21 October, 2011 News stories

Ice experts from agencies from nine countries this week issued a statement urging marine and shipping companies operating in the region of the Northwest Passage and the Northern Sea Route to be cautious that the term ‘Open’ does not mean ice-free waters. At a meeting of the International Ice Charting Working Group (IICWG), hosted by the British Antarctic Survey (BAS), experts expressed concern that recent reports of reducing sea-ice opening up these seaways could be misinterpreted.

During the meeting British Antarctic Survey signed the International Ice Charting Working Group Charter. This formalizes BAS involvement with the group and emphasizes its co-ordination of the Polar View Antarctic sea ice service which provides easy access to real time information about ice conditions. Users of this service range from science vessels to tour ships to those coordinating rescue efforts.

Andrew Fleming, who leads on Polar View said,

‘This has been a successful meeting and draws attention to the value and importance of using scientific research to underpin safe marine operations.’

The IICWG statement is:

‘While it was widely reported in 2011 that both the Northwest Passage and the Northern Sea Route were “open” or even “ice free”, the participants in the International Ice Charting Working Group caution against misinterpreting these statements. Waters that appear “open” in satellite images can often have ice covering 15% of their surface. In fog, darkness or high waves, ice and icebergs are difficult to detect from the bridge of a ship and present a significant hazard to navigation and other maritime activities. The IICWG notes that paying careful attention to current and forecast ice conditions is essential for marine safety. The national ice services are working together to ensure that vessels operating in ice laden waters have the best ice information possible.’


  • The sea ice pack in the Arctic Ocean shrank to the 2nd lowest extent on record, based on the National Snow and Ice Data Center analysis. At 4.33 million square kilometres, it was only slightly larger than the record minimum extent set in 2007.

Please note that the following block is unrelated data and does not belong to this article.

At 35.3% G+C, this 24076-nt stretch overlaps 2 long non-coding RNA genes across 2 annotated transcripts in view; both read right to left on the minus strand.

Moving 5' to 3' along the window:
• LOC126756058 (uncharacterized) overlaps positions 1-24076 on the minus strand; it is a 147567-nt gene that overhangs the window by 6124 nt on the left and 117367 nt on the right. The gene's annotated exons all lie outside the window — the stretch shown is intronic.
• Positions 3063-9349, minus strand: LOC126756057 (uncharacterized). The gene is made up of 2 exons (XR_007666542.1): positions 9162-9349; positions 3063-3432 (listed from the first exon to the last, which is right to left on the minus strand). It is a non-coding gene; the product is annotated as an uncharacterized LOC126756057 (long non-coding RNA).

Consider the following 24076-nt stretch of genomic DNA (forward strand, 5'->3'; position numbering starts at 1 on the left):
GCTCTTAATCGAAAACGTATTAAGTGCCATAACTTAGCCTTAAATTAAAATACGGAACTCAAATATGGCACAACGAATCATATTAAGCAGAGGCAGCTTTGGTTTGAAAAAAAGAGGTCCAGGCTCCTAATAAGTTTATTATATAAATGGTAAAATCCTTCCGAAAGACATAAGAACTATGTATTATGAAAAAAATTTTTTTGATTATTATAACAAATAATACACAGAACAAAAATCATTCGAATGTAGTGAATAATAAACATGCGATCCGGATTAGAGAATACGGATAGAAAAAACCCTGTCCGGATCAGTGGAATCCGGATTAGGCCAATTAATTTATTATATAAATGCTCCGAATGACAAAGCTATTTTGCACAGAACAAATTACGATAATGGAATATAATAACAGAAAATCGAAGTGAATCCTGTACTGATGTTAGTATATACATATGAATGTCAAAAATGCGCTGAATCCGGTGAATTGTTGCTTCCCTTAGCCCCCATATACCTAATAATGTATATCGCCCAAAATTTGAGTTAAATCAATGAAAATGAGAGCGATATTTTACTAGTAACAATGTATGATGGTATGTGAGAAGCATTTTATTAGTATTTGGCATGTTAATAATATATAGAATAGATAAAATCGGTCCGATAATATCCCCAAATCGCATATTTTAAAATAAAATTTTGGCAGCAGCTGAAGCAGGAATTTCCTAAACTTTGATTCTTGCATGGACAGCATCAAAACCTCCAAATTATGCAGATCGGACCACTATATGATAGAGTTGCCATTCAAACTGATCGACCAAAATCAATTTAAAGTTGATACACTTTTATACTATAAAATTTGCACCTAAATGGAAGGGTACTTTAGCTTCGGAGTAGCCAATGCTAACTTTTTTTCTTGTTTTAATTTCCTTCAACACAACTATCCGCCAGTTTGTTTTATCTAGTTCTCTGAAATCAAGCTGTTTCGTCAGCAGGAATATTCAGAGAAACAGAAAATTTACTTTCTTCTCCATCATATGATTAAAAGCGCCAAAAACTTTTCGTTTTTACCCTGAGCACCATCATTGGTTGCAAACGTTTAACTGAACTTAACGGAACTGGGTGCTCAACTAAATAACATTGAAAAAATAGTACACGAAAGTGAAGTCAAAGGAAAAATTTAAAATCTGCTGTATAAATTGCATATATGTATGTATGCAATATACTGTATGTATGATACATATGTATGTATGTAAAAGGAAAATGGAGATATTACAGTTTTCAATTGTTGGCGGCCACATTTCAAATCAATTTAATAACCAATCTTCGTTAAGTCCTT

• Significant year-to-year variability continues. For example, in 2011 sea ice persisted around Southern Greenland three weeks longer than normal.
  • In February 2011, the ice in the Baltic Sea reached an extent of 309,000 square kilometers, about 3/4 of the total area of the Baltic Sea. This was the greatest extent since 1987 when it was almost completely ice covered.
  • The southern hemisphere sea ice extent continued its slight increasing trend in 2011.
  • Summer shipping through Russia’s Northern Sea Route (NSR) is rapidly becoming more common. In 2011, the Vladimir Tikhonov was the first supertanker to use the NSR to transit from Europe to Asia. For the first time, the receding Arctic ice pack allowed such vessels to travel north of the New Siberian Islands, a deeper and more direct route than the traditional one to the south of the islands.
  • In the Canadian Arctic, sealift operations to resupply Northern communities have increased over the last ten years. However, international transit by commercial cargo through the Northwest Passage is almost non-existent as sea ice, icebergs and meteorological conditions continue to pose significant risks to mariners.
  • The 280 square kilometer ice island that calved from Northern Greenland’s Petermann Glacier in 2010 broke into many fragments that are now strung along the entire east coast of Canada. The most southerly fragments are melting in the waters around Newfoundland.

The IICWG is pleased to note an increasing awareness of the hazards of polar navigation. The Arctic Search and Rescue Agreement signed by the member states of the Arctic Council, and new rules adopted by the International Maritime Organization (IMO) that will restrict large cruise ships from venturing to Antarctic waters, are important steps toward improved safety of navigation in ice laden waters.

April 15, 2012, marks the centennial of the sinking of the RMS Titanic after striking an iceberg in the North Atlantic. The IICWG joins the IMO in paying tribute to the memory of those who perished in that tragedy and to those who, over the past century, have contributed to improvements in maritime safety.

The IICWG was formed in 1999 to promote cooperation between the world’s ice services on all matters concerning sea ice and icebergs and brings together the operational ice services of Canada, Denmark (Greenland), Finland, Germany, Iceland, Norway, Russian Federation, Sweden, United States, as well as the British Antarctic Survey (BAS) and the International Ice Patrol.


For more information, please see regional contacts on the IICWG web site

For more information on the IICWG, please contact:

Mr. John Falkingham
IICWG Secretariat
Ottawa, Canada